Shadow of Mordor is available on the PlayStation 3 and Xbox 360, but if you have the option of playing it on the PlayStation 4 or Xbox One, buy a next-gen version. I can’t imagine that the graphics on the previous-gen versions are going to stand up to what I experienced on the PlayStation 4.
Middle-earth: Shadow of Mordor may take place in a land that is, for the most part, blackened and bleak, but there are also portions of the game that take place in lush grasslands overlooking the sea, with generous draw distances in both cases. When combined with the fidelity of the visuals, they give you a sense of the epic spaces that define the Lord of the Rings universe.
The sound design in the fight scenes perfectly supports the experience. You can hear the slickness of Talion’s blades and feel the crunch as they hit bone just as much as you feel the sensation in the rumbling of your controller. The PlayStation 4 version makes deft use of the speaker built into the DualShock 4 controller. It whispers a language that sounds like it came from the mouth of a Nazgul Ringwraith when Talion distracts an Uruk to set him up for the kill. It produces the sound of ringing metal as Talion delivers a killing blow and projects the rustling of leaves as Talion takes cover in foliage.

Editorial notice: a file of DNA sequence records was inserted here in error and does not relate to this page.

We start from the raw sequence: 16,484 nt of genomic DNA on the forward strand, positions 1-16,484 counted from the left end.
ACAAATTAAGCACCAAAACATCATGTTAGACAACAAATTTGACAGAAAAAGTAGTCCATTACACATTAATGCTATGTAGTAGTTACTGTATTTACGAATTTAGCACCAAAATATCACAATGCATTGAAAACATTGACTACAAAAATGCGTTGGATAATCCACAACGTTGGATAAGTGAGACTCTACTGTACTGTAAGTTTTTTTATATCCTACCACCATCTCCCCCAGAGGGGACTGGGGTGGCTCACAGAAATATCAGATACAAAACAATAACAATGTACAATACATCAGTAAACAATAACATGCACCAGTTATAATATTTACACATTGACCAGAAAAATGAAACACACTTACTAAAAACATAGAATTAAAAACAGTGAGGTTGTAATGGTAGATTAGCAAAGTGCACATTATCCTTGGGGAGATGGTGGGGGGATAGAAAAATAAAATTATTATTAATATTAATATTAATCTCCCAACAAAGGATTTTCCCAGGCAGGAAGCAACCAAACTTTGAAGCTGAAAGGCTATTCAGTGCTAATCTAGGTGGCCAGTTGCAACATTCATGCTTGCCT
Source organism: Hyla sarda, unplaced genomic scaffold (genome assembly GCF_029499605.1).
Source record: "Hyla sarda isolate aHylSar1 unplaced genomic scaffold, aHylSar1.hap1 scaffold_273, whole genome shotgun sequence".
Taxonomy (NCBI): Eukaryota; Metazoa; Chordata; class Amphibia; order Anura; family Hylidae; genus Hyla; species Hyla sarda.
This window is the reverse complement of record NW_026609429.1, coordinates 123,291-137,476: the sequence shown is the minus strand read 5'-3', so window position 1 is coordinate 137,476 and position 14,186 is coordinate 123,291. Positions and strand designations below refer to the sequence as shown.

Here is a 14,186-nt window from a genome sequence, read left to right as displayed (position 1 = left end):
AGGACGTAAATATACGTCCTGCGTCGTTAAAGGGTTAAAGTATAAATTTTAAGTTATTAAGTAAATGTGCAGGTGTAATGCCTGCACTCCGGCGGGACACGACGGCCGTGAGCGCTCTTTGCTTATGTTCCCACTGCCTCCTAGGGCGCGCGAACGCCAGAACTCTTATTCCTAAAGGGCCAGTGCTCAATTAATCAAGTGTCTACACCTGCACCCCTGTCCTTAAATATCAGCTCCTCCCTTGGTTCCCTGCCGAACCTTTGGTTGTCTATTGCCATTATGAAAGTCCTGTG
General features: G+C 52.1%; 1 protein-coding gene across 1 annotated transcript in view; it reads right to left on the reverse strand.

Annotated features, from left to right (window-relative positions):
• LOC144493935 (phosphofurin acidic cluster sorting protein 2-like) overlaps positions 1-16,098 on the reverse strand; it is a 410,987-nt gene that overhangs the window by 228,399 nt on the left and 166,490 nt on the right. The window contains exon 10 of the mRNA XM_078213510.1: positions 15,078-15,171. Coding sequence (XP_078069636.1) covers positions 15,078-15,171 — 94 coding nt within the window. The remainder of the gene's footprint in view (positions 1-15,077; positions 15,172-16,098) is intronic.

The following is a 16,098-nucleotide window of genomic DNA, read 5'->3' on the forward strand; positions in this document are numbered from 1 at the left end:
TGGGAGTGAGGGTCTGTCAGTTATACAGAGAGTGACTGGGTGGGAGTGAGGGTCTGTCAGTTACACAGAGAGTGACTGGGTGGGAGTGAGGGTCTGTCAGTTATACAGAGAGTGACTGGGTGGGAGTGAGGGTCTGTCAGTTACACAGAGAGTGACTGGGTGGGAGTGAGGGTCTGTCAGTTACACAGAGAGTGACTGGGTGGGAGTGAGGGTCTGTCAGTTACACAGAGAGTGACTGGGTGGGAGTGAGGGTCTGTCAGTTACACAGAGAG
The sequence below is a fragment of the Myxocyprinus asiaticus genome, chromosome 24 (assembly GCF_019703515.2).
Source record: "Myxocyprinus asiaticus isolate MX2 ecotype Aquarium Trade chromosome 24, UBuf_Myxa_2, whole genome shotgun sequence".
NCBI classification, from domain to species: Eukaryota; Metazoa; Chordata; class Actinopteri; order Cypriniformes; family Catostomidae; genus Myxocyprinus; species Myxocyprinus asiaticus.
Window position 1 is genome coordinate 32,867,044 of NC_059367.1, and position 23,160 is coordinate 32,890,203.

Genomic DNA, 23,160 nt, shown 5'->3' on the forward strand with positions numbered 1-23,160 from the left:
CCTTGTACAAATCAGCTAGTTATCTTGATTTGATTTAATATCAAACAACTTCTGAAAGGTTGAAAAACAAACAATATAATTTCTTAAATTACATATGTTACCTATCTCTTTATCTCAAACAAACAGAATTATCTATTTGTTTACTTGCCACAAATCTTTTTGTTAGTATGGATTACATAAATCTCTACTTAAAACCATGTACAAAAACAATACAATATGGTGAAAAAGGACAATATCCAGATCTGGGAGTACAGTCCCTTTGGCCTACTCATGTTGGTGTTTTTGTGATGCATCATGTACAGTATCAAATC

Then there’s the ambient dialogue. You can listen to the Uruk talk with one another about the Gravewalker moving through their ranks like a ghost and slaughtering their Captains. Or hearing them boast about their feats in combat and torturing their human slaves. The writing in Middle-earth: Shadow of Mordor is consistently well-acted by the cast in a way I haven’t experienced in many games as of late.